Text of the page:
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When Lauren Singer, a doctoral candidate at the University of Maryland, was a student teacher, she observed a kindergarten class as the children learned how to read “like you and I did.” Then their teacher told them to read silently for a while and handed each student an iPad.

“It blew my mind,” Singer recalled. “They were being taught the same, but given a different thing to read.”

Singer’s notion -- then and now -- is that reading a computer screen requires a different set of skills than reading on paper. “I hope in the future, we have a clearer understanding of what students are doing differently when they are reading digitally,” she said. “It’s not taught as if it’s different.”

In a review of educational research published by SAGE Journals in July, Singer and University of Maryland professor Patricia Alexander discovered that readers may not comprehend complex or lengthy material as well when they view it digitally as when they read it on paper. While they concluded with a call for more research, the pair wrote, “It is fair to say that reading digitally is part and parcel of living and learning in the 21st century … No matter how complex the question of reading across mediums may be, teachers and students must understand how and when to employ a digital reading device.”

In an interview with “Inside Digital Learning,” Singer confirmed, “Digital devices aren’t going anywhere. This no longer is a question of, ‘Will the digital device be in your classroom?’ but ‘What do we know about the digital device, and how can we make this equal to print?’”

Singer, who is studying human development and quantitative methodology, suggested that professors should teach students -- who learned to read printed, not digital, material when they were children -- “how to navigate the readings.”

For example, she said instructors should take the time to show students how to annotate a PDF and make them aware that most people read more quickly on a screen than in print and therefore could lose some comprehension. She also suggested that teachers ask students to answer, in one sentence, what the overall point of the text was every time they read a chapter or an article online.

More importantly, she said, is for professors to determine which kinds of readings are suitable for digital delivery. “Sometimes students only need to get the main idea,” Singer said, “and then digital is just as good as print and a lot quicker … But if you want deep comprehension and synthesis of the material, have the students print it out and navigate the material that way. Think about what you want students to get out of a lesson” before assigning a printed or digital reading.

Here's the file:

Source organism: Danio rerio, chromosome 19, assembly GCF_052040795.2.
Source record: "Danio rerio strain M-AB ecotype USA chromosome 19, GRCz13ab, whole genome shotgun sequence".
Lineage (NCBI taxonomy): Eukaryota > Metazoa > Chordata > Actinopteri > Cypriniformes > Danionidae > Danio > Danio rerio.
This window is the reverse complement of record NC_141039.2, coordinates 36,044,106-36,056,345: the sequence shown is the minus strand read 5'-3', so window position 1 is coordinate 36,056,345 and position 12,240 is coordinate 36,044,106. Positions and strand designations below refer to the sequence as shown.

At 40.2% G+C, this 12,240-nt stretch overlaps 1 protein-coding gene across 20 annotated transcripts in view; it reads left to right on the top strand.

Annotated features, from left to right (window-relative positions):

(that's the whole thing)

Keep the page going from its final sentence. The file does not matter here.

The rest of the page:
Students Should Choose

An English professor, Wayne Kobylinski, said his Anne Arundel Community College students in Maryland choose for themselves. “For the most part, the students opt to get the print versions” of novels and textbooks for his class, Kobylinski said. “If someone says, ‘Can I use the ebook?’ I say that’s fine.”

Kobylinski said his students feel printed material “carries more of a sense of gravitas” than digital. “That makes sense for college students.”

He explained that because students spend so much time reading online communications on social media, where writing is casual, they figure, “If I use electronic writing for informal things, then electronic writing is inherently informal, so it’s not as important … They can skip it.”

Professor Jody Donovan, who teaches in Colorado State University’s school of education, said her graduate students overwhelmingly prefer “everything electronic. They don’t want a hard copy of anything, and our faculty always wants both.”

Donovan has observed that her online students tend to refer to the digital readings more frequently than those in her face-to-face classes refer to the print versions. “Having it online allows them to read it multiple times, whereas I often see if it’s printed, students will read it once and be done with it.

“Does that mean comprehension is better because it’s in print and they only need to refer to it once? I don’t know.”

Donovan added, “I do agree that we’ve got to figure this out … because it isn’t going away, for sure, for lots of reasons: accessibility, cost, sustainability. We have to figure out how we can support students in comprehending from this format.”

“There’s no easy answer,” said Lance Eaton, an instructional designer at Brandeis University. But he said he believes “we can still get as much meaning out of digital text. We just haven’t found the right transitions to do what we actually do with a physical book, with digital text … We haven’t found the digital equivalent of interacting with text. We haven’t really trained people to do that.”

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